1. Rays

Shohei Ohtani went down. On to baseball’s next best two-way player

Published Jun. 9, 2018|Updated Jun. 10, 2018

PORT CHARLOTTE — Baseball's best two-way player, the sensational Shohei Ohtani, has been placed on the disabled list by the Angels because of a sprain to his ulnar collateral ligament. Tommy John surgery might very well be in his future. It was nice while it lasted.

On to baseball's second-best two-way player

Brendan McKay, you're up.

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I glanced at McKay's biography in the high-A Charlotte Stone Crabs media guide. After detailing the 23-year-old's prodigious pitching and hitting exploits at Louisville, which led the Rays to take him fourth overall in last year's draft, the guide noted that McKay "achieved an undergraduate degree in operations and research engineering from Cornell and a master's in management studies from Duke."

"When I read that, I said, 'Really?'" said Bruce McKay, Brendan's father.

No. Not really. It was a harmless mistake. That particular bio information belonged to a player named McAfee, who is no longer with Charlotte.

"I'm rolling with it," McKay said, smiling softly. "Cornell and Duke. Got it."

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As if his resume needs embellishing, like the story needs to be more supersized.

Meet the Rays' quiet, but confident two-way star. The New York Times was just down to do a story. You can catch McKay, all of him, when Charlotte visits Dunedin for a four-game series this week. He is slated to pitch Monday, DH Tuesday, play first base Wednesday and be off Thursday.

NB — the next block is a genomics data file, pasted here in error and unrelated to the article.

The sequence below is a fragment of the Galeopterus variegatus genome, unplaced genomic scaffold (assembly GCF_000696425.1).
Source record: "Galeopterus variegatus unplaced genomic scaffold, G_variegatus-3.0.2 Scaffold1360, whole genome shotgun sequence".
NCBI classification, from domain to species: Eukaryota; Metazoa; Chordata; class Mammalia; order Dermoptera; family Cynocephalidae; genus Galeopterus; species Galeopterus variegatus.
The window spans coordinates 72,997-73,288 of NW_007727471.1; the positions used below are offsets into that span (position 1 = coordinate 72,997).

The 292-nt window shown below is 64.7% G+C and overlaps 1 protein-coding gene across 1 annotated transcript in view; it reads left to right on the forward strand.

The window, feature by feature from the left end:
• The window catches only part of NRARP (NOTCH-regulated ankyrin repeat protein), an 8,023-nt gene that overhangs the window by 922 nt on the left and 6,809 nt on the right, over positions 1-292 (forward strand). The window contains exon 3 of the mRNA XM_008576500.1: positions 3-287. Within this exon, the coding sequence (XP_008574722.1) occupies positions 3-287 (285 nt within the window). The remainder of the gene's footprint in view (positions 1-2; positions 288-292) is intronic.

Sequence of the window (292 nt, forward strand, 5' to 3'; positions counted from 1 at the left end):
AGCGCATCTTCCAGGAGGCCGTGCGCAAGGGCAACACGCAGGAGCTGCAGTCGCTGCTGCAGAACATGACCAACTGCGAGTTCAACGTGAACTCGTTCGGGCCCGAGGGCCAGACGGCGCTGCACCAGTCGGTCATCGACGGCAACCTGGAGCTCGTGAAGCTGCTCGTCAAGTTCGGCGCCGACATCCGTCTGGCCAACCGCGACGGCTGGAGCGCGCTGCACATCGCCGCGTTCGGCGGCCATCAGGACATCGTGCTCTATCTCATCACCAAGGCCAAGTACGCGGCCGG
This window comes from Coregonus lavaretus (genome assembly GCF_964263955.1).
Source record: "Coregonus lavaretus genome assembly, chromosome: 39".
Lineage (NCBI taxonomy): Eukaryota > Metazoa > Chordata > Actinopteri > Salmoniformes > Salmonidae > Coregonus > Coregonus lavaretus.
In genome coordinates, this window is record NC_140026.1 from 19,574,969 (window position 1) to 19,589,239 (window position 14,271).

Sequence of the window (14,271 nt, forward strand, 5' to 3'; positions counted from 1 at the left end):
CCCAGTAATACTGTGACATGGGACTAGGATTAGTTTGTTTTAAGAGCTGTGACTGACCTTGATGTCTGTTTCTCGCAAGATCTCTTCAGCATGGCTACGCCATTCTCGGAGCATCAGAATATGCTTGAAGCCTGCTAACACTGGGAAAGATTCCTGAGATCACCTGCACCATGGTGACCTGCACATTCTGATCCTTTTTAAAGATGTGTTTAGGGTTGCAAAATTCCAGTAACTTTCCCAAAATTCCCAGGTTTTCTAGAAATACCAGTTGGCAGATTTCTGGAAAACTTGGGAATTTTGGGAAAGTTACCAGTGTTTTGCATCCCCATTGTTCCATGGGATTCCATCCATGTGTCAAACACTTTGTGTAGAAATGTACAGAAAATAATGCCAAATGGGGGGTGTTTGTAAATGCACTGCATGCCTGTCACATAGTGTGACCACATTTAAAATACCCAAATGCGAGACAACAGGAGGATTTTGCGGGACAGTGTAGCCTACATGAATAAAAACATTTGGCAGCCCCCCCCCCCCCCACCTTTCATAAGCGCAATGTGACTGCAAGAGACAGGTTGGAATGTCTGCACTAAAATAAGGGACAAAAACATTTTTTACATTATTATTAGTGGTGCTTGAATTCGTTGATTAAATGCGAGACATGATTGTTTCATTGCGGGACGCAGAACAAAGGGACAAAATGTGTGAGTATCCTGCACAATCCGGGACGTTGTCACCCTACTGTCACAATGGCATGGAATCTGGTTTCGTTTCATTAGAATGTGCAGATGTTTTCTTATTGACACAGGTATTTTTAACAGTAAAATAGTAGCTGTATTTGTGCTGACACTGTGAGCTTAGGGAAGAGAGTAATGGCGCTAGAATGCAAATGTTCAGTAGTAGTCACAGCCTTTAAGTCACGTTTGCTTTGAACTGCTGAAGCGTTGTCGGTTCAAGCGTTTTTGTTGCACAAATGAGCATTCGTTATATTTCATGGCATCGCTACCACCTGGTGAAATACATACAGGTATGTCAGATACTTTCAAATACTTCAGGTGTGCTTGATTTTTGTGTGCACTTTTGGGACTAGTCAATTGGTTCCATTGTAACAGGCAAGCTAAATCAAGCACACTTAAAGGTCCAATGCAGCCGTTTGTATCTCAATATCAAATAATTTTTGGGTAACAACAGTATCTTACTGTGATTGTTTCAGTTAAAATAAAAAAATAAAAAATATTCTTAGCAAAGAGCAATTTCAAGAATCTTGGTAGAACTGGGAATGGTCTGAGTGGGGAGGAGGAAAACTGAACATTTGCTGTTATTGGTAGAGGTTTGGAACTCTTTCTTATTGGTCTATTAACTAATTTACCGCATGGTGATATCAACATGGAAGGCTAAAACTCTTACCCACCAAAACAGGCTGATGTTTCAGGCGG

Got all that? If it rains, I think he'll help with the tarp.

The 6-foot-2, 212-pound McKay is a head-turning talent. It's the grand experiment, typical Rays stuff, though McKay's left arm (5-2 with a 1.93 ERA in 14 career starts) is at present well ahead of his left-handed swing (six homers, 47 RBIs and a .235 average). But McKay, who received a whopping $7 million signing bonus, has no plans to abandon his two-way game. Nor do the Rays.

Indeed, the club used this year's draft to choose another two-way player, Tanner Dodson, who played centerfield and was a reliever at Cal. He'd like to keep doing that, and McKay is no small reason why.

"He's kind of an inspiration," Dodson said. "I mean, he's doing it."

Then there's Ohtani, who was asked about McKay by Tampa Bay Times baseball writer Marc Topkin when the Rays were in Anaheim last month.

"I've heard of his name, but I've ever actually seen him play before so it's hard to give him any type of advice,'' Ohtani said. "But I would like to talk to him and have a conversation. I'm sure I could learn a lot from how he thinks about doing both ways."

McKay said Ohtani hasn't contacted him.

"Not at all," McKay said. Another dry smile. "But I wouldn't hate it. Do I get a translator?"